Videocart-2 for the VES is perplexing.
It contains two games: Desert Fox and Shooting Gallery.
But wait, didn't Videocart-1 also contain Shooting Gallery? Is this a sequel?
No, it's the same damn Shooting Gallery. Yesterday, I rated it a "Good". Today I'm going to rate it a "Good, WTF?"
The other game is Desert Fox.
I consider Desert Fox a lame attempt at imitating the Tank arcade games which had opened up new possibilities in the arcade market by stepping away from the sea of Pong clones and offering something original.
Each player controls a Tank with which s/he must shoot at the other player's Tank. The person who scores the most hits during the alloted time period wins the game. Oh, and since the name is Desert Fox, let's assume it take place in the Desert, a desert with green plus-shaped mines. Each Tank has a "bunker" behind which you can be killed, or just hide, if your opponent isn't smart enough to realize that they can simply move to the other side of the screen and kill you. Pictured above: The blue tank loses a point to the green tank by walking stupidly into a mine for purposes of an action-filled screenshot.
Actually, for you historians, "Desert Fox" is an obvious reference to Erwin Rommel, who would probably have a good laugh over such a simple tank game being named in tribute to him. If you're at all curious, check out this essay about Erwin Rommel.
This game uses the tri-functionality of the VES's control stick. You move the tank around the field of play using the joystick function. You rotate the tank using the twist function. You fire by pushing down on the plunger. Again, let me state, I do like these controllers, they're the best thing about this system!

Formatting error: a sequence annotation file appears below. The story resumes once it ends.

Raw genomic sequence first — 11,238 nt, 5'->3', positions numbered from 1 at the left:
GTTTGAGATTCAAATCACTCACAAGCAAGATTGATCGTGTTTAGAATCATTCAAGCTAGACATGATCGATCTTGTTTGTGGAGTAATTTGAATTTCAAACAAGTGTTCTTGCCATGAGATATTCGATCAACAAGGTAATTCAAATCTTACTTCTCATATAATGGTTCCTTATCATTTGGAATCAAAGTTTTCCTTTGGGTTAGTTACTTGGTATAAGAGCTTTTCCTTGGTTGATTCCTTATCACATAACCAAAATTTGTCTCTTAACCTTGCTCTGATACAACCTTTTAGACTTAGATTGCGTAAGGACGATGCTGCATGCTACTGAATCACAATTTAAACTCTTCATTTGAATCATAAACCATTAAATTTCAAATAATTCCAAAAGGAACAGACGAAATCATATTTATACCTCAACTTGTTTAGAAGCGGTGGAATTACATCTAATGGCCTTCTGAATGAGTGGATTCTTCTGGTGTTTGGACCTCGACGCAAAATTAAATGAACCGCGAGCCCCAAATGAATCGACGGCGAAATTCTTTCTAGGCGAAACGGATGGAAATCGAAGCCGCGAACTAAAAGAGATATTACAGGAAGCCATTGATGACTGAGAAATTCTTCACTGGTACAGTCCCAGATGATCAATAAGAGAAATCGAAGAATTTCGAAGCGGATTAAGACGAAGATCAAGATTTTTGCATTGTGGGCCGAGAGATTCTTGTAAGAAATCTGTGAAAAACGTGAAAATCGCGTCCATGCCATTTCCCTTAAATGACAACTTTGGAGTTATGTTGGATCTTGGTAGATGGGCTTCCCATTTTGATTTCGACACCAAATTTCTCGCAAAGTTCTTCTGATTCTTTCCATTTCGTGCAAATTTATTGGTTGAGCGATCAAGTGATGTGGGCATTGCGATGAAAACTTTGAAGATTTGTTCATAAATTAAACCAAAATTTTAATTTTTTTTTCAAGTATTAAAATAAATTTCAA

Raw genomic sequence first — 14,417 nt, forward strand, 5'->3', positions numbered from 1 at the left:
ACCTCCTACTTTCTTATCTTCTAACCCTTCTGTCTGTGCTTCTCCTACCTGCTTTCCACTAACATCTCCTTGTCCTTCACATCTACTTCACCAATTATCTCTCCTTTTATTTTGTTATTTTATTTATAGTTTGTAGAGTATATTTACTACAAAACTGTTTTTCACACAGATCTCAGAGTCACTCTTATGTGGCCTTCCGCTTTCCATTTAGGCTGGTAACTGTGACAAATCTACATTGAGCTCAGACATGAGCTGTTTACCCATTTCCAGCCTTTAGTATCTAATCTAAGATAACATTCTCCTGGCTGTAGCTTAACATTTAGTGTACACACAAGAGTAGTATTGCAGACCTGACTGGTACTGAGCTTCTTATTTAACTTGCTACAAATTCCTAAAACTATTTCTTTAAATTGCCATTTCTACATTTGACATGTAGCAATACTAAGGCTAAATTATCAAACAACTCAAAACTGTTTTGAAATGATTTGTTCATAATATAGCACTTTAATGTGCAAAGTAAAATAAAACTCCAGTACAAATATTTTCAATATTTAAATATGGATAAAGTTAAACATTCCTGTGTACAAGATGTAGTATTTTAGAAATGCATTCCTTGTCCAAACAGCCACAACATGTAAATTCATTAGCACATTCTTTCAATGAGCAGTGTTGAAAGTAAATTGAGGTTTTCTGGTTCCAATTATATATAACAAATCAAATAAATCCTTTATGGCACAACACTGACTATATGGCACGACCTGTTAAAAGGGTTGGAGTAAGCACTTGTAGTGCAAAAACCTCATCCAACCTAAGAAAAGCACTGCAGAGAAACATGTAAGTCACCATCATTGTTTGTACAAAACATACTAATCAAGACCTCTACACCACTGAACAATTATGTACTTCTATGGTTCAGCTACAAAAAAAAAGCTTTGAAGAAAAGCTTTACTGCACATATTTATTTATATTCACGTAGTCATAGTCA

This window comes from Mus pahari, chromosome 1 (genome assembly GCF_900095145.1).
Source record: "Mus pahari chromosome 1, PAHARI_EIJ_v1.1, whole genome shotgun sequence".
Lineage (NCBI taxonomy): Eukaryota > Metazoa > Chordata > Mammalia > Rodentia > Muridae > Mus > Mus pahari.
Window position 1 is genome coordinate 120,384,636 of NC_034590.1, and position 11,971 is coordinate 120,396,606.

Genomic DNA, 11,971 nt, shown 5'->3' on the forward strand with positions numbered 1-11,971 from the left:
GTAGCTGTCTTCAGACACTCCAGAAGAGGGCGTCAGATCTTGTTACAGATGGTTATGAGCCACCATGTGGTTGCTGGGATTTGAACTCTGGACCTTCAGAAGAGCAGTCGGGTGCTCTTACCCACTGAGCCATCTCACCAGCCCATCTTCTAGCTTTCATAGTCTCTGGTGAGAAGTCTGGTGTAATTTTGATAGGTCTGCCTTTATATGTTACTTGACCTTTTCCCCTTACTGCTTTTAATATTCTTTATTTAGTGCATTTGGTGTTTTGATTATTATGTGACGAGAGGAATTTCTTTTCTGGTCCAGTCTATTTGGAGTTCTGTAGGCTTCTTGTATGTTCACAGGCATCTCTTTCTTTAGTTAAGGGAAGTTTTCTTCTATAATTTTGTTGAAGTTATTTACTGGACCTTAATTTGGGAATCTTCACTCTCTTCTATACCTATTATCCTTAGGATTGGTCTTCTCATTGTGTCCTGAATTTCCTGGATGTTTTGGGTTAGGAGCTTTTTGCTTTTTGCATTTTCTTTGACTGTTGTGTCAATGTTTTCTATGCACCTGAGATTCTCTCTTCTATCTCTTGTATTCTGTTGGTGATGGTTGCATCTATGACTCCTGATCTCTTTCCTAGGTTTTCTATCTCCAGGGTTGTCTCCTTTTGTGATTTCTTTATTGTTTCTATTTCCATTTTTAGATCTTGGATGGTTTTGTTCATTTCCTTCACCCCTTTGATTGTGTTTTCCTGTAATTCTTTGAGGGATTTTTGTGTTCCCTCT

Despite the controllers, there are deficiencies within the design. There is no feeling of the Tanks having any sort of inertia, any sort of "there"-ness. They move in whatever direction you want to move them, regardless of their orientation. This was an early example of "strafing", I guess. The tanks produce a "clicking" noise as they move. This isn't the least bit unannoying nor is it not uneffective at giving one the sense that they are moving about a huge machine of metal and death.
That last sentence was deliberately written so that you'd have to think hard to make it through the knot of double negatives.
I found a way to cheat. If your enemy is hiding behind their bunker, fire at the horizontal line (of their bunker) just next to the point at which it intersects the vertical line (of their bunker). The shot goes right through and hits them. Yowza! Try that on your really groovy friends to take them down a notch!
("I got you!", "You couldn't have, I was behind my shield!", "Doesn't matter, I have 'shield piercing' bullets!", "You're a cheater!", "I CAN'T cheat! It's computer controlled!" . . . )
Well, now I'm all worn out. Must've been the desert setting.
I'll rate "Desert Fox" a Minus Neutral. The only reason it doesn't get a Double Minus, or an Ungood is because it actually IS a tank game! It is arguably the first game of its kind for the home.
The whole beauty of playing a game in which you use your imagination to kill your friends is a long standing tradition. Here, YOU are trying to iconically DESTROY the close friend or relative that you have convinced to play this game with you. They, in turn, are trying to do the same to you, probably because you persuaded them to play this game.
Desert Fox finally lets you pretend to kill your friend without needing wasteful descriptive dialogue or all that fitness-inducing running-around-outside.
Next entry: the last of the 1976 batch. Videocart-3!